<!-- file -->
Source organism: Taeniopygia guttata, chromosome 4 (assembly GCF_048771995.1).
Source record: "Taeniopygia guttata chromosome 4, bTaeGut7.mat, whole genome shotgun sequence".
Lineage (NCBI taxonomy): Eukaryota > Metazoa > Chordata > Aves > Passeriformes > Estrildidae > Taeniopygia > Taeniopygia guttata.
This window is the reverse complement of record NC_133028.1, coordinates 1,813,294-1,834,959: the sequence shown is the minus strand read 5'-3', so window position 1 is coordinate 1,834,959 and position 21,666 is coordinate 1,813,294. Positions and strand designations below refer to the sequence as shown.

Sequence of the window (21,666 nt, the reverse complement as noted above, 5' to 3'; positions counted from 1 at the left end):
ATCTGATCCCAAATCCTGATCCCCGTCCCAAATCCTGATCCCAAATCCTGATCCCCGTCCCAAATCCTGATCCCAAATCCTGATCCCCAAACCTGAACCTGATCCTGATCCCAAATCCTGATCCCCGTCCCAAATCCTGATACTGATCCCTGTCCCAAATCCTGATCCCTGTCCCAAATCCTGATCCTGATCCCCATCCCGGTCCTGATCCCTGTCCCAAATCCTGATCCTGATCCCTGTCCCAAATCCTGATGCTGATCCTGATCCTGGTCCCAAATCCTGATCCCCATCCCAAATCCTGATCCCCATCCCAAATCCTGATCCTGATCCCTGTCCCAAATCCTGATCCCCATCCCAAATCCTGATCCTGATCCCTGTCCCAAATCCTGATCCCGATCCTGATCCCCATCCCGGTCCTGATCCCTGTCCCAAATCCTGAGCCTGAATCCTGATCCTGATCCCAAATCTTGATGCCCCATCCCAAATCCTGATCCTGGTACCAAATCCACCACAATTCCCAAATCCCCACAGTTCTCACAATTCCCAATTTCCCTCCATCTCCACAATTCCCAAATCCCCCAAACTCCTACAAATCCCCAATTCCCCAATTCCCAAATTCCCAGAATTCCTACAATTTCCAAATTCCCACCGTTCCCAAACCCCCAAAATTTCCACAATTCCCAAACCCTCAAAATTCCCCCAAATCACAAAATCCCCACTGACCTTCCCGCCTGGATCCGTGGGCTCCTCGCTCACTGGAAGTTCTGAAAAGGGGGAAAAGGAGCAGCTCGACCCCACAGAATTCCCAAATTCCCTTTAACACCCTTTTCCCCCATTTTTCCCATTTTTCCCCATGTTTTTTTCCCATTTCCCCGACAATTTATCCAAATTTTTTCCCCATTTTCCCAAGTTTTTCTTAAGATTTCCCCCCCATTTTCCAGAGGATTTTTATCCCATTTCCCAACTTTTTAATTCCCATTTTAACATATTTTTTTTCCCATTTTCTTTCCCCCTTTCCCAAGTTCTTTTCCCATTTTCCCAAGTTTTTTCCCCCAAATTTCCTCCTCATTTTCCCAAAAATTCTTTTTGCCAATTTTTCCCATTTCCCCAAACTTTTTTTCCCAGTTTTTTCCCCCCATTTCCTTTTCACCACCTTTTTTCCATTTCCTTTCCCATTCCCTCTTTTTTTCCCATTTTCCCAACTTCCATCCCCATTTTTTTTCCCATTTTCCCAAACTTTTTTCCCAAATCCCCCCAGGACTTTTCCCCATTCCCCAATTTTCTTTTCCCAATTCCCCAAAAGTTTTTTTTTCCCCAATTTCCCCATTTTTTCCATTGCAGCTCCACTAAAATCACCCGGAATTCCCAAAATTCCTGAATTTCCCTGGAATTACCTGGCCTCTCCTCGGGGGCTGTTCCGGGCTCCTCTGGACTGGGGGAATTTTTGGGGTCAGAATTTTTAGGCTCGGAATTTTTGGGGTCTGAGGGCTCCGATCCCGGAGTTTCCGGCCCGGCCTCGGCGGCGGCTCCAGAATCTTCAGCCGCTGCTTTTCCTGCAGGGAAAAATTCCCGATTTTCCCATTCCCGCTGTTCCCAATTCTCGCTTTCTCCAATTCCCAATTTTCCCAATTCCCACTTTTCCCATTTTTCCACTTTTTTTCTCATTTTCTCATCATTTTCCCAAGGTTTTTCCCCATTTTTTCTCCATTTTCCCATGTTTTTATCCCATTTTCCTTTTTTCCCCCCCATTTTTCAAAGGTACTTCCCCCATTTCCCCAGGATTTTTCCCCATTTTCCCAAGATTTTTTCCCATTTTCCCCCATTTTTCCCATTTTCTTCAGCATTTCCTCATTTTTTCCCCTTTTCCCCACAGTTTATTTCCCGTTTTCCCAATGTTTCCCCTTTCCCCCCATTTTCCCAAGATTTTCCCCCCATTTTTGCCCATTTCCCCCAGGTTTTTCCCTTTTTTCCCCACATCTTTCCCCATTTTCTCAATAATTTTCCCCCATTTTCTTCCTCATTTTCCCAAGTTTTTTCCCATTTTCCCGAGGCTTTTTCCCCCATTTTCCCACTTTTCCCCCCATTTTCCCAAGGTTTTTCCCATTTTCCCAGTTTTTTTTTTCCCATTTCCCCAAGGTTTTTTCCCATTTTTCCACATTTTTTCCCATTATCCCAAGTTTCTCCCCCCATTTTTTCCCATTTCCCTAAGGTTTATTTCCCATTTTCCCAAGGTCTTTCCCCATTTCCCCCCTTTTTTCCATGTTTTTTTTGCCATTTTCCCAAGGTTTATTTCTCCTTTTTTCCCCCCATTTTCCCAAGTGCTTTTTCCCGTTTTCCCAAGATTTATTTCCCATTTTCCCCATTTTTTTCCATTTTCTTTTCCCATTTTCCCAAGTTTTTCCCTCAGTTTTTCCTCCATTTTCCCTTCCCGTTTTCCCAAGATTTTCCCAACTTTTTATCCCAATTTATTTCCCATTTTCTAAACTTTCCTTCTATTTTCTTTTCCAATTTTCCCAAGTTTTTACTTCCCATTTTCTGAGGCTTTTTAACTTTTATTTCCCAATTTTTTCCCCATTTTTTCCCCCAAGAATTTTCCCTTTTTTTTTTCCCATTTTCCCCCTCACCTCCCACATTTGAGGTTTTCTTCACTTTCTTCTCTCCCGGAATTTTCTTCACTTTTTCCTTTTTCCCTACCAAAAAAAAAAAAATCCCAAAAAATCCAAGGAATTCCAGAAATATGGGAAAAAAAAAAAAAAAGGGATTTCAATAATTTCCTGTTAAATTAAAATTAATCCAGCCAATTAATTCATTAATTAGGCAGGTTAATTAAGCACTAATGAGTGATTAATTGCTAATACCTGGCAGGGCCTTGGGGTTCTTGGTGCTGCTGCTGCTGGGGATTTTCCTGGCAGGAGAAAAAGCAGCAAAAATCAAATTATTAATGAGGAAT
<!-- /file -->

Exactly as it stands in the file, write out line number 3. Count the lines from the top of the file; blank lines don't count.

Lineage (NCBI taxonomy): Eukaryota > Metazoa > Chordata > Aves > Passeriformes > Estrildidae > Taeniopygia > Taeniopygia guttata.